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I am a False Claims Act lawyer, and I am doing a series of articles addressing
criticism of the Act. A recent article in the Public Contract Law Journal,
published by the American Bar Association, gave grim statistics about
the success rate for relators (whistleblowers) in False Claims Act (“FCA”)
cases where the Government chooses not to intervene in the case. According
to author David Krok, by using data he received as a result of the Freedom
of Information Act he was able to determine that relators have a 95% chance
of winning if the Government chooses to intervene in the case; conversely,
they have only a 9% chance of winning if the Government chooses not to
intervene. Citing statistics such as those Krok cites in his article
Does Private Enforcement Attract Excessive Litigation? Evidence from the
False Claims Act
, critics have suggested that these statistics are evidence that relators
should not be allowed to prosecute non-intervened cases.

For more about “intervention”, see my earlier blog post, Why
Whistleblower Cases Seldom Succeed After the Government Declines the Case.

Critics argue that the relators must not be bringing meritorious suits
since the relators generally do not succeed when the Government chooses
not to intervene, but they are missing a critical point: the impact on
the case that occurs simply because the Government refused to intervene.

Three important things happen when the Government does decide to intervene.
First, because the Government chose to intervene in the case, courts tend
to assume that the case must have merit. Second, the courts tend to give
the Government the benefit of the doubt about whether the case is pled
sufficiently. And third, the Government usually has sufficient information
to plead the case appropriately.

When the Government does not intervene, the opposite occurs. The defendant
usually files a motion to dismiss in which the defendant argues that the
case must not be any good, because — after all — the Government
refused to intervene in the case. In my experience, the argument is almost
always false; the intervention decision most often is related to dollars
and cents, and not to facts. Nonetheless, defendants make the argument
precisely because they realize that it likely will resonate with the judge.
Since the Government does not put anything in writing about why it chose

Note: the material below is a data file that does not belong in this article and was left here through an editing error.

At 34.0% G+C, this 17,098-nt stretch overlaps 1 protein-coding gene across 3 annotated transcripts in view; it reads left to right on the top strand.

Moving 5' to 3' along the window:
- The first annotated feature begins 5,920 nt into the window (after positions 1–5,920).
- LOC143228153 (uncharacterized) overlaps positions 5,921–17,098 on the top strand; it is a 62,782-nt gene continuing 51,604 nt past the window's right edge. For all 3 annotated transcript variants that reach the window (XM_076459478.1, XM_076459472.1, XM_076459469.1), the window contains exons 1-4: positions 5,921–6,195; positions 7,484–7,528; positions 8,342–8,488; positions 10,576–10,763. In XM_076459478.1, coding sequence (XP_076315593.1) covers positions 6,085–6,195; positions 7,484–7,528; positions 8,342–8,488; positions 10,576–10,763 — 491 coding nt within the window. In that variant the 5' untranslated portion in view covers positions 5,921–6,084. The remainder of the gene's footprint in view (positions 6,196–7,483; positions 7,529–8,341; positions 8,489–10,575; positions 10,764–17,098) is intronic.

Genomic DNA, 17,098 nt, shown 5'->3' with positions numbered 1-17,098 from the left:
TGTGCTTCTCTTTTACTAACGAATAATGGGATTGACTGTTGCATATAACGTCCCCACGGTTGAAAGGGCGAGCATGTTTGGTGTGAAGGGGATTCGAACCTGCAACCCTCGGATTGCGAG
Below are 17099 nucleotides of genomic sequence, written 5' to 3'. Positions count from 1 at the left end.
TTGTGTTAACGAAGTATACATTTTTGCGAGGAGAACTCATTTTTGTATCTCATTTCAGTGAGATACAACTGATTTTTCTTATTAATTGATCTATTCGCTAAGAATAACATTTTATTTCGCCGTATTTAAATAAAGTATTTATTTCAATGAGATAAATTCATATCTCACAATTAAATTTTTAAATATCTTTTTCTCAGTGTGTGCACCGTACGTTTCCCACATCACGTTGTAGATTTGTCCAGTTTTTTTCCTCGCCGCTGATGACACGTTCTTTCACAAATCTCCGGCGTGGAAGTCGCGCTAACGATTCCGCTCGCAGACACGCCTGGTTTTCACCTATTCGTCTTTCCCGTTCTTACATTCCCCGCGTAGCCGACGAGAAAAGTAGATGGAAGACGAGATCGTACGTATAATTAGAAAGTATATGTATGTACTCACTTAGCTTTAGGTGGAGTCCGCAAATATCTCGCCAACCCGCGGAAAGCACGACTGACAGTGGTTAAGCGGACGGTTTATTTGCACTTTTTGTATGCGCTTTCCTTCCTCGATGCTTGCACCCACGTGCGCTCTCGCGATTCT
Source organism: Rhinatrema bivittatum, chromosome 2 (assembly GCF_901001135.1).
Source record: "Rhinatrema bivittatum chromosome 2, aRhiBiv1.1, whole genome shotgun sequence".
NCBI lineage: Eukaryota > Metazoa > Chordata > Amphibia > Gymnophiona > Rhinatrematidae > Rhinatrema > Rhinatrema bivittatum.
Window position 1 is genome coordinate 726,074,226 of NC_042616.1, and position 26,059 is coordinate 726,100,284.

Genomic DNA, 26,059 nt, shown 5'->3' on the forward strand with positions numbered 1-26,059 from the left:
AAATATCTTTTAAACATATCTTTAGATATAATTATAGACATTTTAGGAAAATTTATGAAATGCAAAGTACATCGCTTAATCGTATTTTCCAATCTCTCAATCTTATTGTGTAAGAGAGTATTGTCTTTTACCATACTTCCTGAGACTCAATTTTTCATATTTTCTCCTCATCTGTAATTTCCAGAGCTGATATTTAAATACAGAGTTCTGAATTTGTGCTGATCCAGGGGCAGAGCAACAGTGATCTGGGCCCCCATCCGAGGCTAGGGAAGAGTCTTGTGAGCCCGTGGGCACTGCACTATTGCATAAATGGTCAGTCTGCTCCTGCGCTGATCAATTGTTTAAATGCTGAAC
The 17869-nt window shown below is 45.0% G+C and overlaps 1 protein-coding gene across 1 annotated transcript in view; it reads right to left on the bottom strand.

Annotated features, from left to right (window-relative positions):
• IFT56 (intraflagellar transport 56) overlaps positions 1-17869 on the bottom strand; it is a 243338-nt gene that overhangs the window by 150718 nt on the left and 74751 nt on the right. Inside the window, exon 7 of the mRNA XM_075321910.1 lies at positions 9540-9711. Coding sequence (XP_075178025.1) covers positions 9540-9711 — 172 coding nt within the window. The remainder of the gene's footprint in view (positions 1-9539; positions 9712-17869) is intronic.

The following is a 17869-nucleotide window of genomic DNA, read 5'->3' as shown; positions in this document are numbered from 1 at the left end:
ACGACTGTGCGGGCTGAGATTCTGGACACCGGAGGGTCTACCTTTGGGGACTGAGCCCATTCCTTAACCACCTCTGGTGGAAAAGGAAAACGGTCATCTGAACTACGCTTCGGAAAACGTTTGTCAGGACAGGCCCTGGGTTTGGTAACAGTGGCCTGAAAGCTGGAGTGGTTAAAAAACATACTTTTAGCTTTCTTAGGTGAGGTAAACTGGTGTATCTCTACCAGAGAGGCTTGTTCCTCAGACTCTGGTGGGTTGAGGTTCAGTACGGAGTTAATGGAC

not to intervene, the relator has little to work with in convincing the
court that the Government did not believe the case was unfounded.

Because the court already is skeptical about whether the case is meritorious,
the court then looks with a jaundiced eye on the claims, and is much more
likely to grant a motion to dismiss as a result.

Third, the relator, who is usually an individual, generally has only a
limited amount of information. The defendant typically argues that the
fact that the relator’s information is limited means that the case
should be dismissed because the relator cannot prove every detail of the
claim in advance, without any discovery. For example, even when the relator
has ironclad proof of the fraud that went on, the defendant typically
will claim that the relator is missing some other piece of information,
such as copies of the bills that were submitted to the government agency.
The argument typically is absurd. Does anyone seriously doubt that a hospital
is submitting its claims to Medicare? No hospital could stay in business
if it failed to submit the claims. Nonetheless, even where a hospital
employee can prove that the hospital was billing for procedures that were
never performed, the hospital will argue that the case ought to be dismissed
because the employee does not have copies of the bills that went to Medicare.

Or course, the irony of the argument is that jobs are typically segmented
enough that the relator who knows about the fraud does not know have access
to the billing, and vice versa. Some courts have raised the bar unnecessarily
high in this situation. The upshot is that courts dismiss clearly meritorious
cases, and the Government never recovers the money stolen from it by fraud.


Lee’s peers have named her a Georgia SuperLawyer every year for two decades.